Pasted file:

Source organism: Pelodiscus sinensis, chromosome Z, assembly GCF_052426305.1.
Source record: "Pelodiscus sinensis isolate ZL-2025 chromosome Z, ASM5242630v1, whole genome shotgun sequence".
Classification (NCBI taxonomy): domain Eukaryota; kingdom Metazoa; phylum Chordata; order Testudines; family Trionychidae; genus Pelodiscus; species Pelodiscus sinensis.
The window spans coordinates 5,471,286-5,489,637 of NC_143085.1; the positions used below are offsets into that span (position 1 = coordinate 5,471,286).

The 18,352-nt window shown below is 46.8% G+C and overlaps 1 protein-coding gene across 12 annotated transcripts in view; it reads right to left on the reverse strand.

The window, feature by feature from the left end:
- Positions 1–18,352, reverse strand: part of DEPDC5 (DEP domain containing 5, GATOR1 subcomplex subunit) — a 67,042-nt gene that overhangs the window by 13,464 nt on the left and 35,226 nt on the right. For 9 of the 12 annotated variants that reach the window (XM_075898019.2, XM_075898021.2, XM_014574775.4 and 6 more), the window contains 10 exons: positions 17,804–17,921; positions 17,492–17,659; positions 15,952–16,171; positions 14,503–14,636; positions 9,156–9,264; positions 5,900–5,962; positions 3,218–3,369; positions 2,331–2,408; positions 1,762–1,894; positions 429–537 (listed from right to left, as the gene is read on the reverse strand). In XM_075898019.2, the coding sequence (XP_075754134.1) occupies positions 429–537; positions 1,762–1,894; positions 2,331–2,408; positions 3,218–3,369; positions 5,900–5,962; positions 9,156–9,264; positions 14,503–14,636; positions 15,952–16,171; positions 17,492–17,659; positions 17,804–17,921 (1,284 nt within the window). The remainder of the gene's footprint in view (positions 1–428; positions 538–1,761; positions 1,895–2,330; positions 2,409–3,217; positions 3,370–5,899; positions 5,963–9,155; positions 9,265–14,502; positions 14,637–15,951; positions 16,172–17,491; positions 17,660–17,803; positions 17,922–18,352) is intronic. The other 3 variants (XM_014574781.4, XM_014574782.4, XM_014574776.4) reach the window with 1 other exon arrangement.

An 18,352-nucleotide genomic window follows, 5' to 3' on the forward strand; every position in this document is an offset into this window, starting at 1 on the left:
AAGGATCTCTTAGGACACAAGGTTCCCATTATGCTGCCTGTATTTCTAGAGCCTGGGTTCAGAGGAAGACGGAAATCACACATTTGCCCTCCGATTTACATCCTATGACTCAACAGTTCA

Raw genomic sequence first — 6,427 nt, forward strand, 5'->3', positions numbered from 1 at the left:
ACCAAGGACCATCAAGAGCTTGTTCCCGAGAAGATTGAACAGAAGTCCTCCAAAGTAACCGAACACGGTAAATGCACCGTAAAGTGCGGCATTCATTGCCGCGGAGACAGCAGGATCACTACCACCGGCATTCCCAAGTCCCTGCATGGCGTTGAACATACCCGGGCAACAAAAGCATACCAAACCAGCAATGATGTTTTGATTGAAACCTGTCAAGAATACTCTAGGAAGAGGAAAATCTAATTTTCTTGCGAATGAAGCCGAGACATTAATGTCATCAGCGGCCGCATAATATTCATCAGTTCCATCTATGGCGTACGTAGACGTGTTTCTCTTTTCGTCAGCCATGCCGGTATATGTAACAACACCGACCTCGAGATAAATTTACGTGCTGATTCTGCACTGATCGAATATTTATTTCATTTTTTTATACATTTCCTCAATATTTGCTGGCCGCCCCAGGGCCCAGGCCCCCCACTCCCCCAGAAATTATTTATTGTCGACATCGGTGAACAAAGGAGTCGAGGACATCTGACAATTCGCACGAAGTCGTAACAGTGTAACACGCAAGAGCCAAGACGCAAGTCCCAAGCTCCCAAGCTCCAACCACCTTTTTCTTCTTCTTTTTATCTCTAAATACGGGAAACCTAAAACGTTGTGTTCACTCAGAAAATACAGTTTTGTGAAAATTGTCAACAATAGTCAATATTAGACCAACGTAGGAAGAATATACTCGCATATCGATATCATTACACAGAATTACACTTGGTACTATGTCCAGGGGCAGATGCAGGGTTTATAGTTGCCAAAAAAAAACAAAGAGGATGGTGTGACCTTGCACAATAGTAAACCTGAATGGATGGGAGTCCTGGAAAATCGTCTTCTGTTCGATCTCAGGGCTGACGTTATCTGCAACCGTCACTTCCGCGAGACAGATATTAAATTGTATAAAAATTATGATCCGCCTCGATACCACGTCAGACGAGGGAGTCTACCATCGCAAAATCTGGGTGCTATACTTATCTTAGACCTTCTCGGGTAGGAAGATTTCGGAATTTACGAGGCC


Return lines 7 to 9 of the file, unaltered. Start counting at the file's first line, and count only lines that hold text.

- Positions 1–18,352, reverse strand: part of DEPDC5 (DEP domain containing 5, GATOR1 subcomplex subunit) — a 67,042-nt gene that overhangs the window by 13,464 nt on the left and 35,226 nt on the right. For 9 of the 12 annotated variants that reach the window (XM_075898019.2, XM_075898021.2, XM_014574775.4 and 6 more), the window contains 10 exons: positions 17,804–17,921; positions 17,492–17,659; positions 15,952–16,171; positions 14,503–14,636; positions 9,156–9,264; positions 5,900–5,962; positions 3,218–3,369; positions 2,331–2,408; positions 1,762–1,894; positions 429–537 (listed from right to left, as the gene is read on the reverse strand). In XM_075898019.2, the coding sequence (XP_075754134.1) occupies positions 429–537; positions 1,762–1,894; positions 2,331–2,408; positions 3,218–3,369; positions 5,900–5,962; positions 9,156–9,264; positions 14,503–14,636; positions 15,952–16,171; positions 17,492–17,659; positions 17,804–17,921 (1,284 nt within the window). The remainder of the gene's footprint in view (positions 1–428; positions 538–1,761; positions 1,895–2,330; positions 2,409–3,217; positions 3,370–5,899; positions 5,963–9,155; positions 9,265–14,502; positions 14,637–15,951; positions 16,172–17,491; positions 17,660–17,803; positions 17,922–18,352) is intronic. The other 3 variants (XM_014574781.4, XM_014574782.4, XM_014574776.4) reach the window with 1 other exon arrangement.

An 18,352-nucleotide genomic window follows, 5' to 3' on the forward strand; every position in this document is an offset into this window, starting at 1 on the left:
AAGGATCTCTTAGGACACAAGGTTCCCATTATGCTGCCTGTATTTCTAGAGCCTGGGTTCAGAGGAAGACGGAAATCACACATTTGCCCTCCGATTTACATCCTATGACTCAACAGTTCA